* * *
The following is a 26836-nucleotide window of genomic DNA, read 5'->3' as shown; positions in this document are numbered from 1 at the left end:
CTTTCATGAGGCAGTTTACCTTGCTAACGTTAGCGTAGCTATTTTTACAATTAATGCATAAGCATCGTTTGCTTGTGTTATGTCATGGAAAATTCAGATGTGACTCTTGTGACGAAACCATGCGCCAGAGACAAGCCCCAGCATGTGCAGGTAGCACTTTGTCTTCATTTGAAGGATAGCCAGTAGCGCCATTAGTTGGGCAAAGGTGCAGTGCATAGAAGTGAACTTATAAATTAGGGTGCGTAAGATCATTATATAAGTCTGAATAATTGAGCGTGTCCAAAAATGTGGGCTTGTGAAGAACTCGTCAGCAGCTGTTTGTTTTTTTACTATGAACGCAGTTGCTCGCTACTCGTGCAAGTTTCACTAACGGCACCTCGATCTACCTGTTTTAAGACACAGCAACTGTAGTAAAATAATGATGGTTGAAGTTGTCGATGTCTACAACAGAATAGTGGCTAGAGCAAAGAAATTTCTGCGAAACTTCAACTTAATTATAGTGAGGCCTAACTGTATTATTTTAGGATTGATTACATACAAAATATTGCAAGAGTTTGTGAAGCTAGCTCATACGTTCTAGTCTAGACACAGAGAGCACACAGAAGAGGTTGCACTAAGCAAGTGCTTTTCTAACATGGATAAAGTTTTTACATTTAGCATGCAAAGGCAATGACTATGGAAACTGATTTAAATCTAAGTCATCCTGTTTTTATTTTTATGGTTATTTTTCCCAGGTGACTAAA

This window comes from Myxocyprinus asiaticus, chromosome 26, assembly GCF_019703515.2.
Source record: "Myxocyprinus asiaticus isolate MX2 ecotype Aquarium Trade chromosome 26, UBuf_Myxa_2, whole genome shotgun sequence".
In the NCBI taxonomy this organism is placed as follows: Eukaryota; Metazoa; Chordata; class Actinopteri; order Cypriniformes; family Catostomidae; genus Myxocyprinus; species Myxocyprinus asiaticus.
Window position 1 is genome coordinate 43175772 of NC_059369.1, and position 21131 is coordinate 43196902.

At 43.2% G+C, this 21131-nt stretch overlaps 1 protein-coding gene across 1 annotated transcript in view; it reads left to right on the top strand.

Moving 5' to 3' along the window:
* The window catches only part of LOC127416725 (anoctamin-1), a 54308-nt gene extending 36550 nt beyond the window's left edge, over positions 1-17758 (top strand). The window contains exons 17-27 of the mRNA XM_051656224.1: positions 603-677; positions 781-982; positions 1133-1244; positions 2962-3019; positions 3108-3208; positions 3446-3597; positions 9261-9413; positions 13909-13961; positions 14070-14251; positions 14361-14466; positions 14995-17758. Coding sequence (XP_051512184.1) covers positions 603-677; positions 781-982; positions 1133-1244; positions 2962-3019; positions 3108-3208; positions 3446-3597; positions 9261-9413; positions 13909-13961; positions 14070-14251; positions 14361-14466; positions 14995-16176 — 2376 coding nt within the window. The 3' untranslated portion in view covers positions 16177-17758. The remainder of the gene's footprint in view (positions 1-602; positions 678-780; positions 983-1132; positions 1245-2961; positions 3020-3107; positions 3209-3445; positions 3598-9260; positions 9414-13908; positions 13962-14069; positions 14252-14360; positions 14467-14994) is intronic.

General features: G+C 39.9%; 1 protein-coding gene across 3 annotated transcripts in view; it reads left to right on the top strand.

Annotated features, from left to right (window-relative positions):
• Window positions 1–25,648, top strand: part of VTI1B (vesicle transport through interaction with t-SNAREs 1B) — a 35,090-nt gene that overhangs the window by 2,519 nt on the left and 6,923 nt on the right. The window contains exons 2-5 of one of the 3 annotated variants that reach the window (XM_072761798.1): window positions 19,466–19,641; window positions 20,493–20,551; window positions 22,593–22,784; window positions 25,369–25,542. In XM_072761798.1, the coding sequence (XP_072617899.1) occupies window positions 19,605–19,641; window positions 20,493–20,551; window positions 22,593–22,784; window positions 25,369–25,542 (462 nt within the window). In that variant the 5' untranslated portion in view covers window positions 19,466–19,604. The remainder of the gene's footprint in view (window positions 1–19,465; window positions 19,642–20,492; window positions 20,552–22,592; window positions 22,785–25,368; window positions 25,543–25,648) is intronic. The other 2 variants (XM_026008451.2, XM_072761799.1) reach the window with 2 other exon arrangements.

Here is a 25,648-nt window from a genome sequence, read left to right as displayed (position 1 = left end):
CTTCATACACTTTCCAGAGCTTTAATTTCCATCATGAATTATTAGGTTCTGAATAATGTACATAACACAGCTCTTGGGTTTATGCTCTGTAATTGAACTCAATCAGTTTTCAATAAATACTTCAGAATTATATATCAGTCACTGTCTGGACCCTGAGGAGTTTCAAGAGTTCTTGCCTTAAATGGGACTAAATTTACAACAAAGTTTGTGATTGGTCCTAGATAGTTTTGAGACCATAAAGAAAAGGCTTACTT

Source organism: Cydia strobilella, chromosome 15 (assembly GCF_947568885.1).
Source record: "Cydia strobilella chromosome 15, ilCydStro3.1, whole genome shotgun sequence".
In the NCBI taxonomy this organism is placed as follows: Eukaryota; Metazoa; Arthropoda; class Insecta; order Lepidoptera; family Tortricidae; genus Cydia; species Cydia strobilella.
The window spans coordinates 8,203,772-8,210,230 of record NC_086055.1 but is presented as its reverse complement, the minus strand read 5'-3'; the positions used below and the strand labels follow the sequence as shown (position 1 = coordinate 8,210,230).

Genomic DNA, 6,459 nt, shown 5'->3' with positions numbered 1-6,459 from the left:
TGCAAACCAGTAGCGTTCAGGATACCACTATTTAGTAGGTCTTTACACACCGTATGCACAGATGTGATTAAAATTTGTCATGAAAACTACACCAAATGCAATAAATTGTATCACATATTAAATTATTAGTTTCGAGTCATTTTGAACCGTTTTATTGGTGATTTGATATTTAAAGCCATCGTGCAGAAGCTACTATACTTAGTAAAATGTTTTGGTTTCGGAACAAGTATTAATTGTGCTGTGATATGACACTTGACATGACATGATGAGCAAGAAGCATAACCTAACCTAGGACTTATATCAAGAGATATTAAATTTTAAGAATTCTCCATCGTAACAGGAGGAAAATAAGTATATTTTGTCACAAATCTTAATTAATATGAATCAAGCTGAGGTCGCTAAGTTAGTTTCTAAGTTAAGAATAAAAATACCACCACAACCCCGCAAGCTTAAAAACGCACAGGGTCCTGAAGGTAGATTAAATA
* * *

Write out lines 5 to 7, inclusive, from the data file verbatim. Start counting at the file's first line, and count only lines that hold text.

In the NCBI taxonomy this organism is placed as follows: Eukaryota; Metazoa; Chordata; class Actinopteri; order Cypriniformes; family Catostomidae; genus Myxocyprinus; species Myxocyprinus asiaticus.
Window position 1 is genome coordinate 43175772 of NC_059369.1, and position 21131 is coordinate 43196902.

At 43.2% G+C, this 21131-nt stretch overlaps 1 protein-coding gene across 1 annotated transcript in view; it reads left to right on the top strand.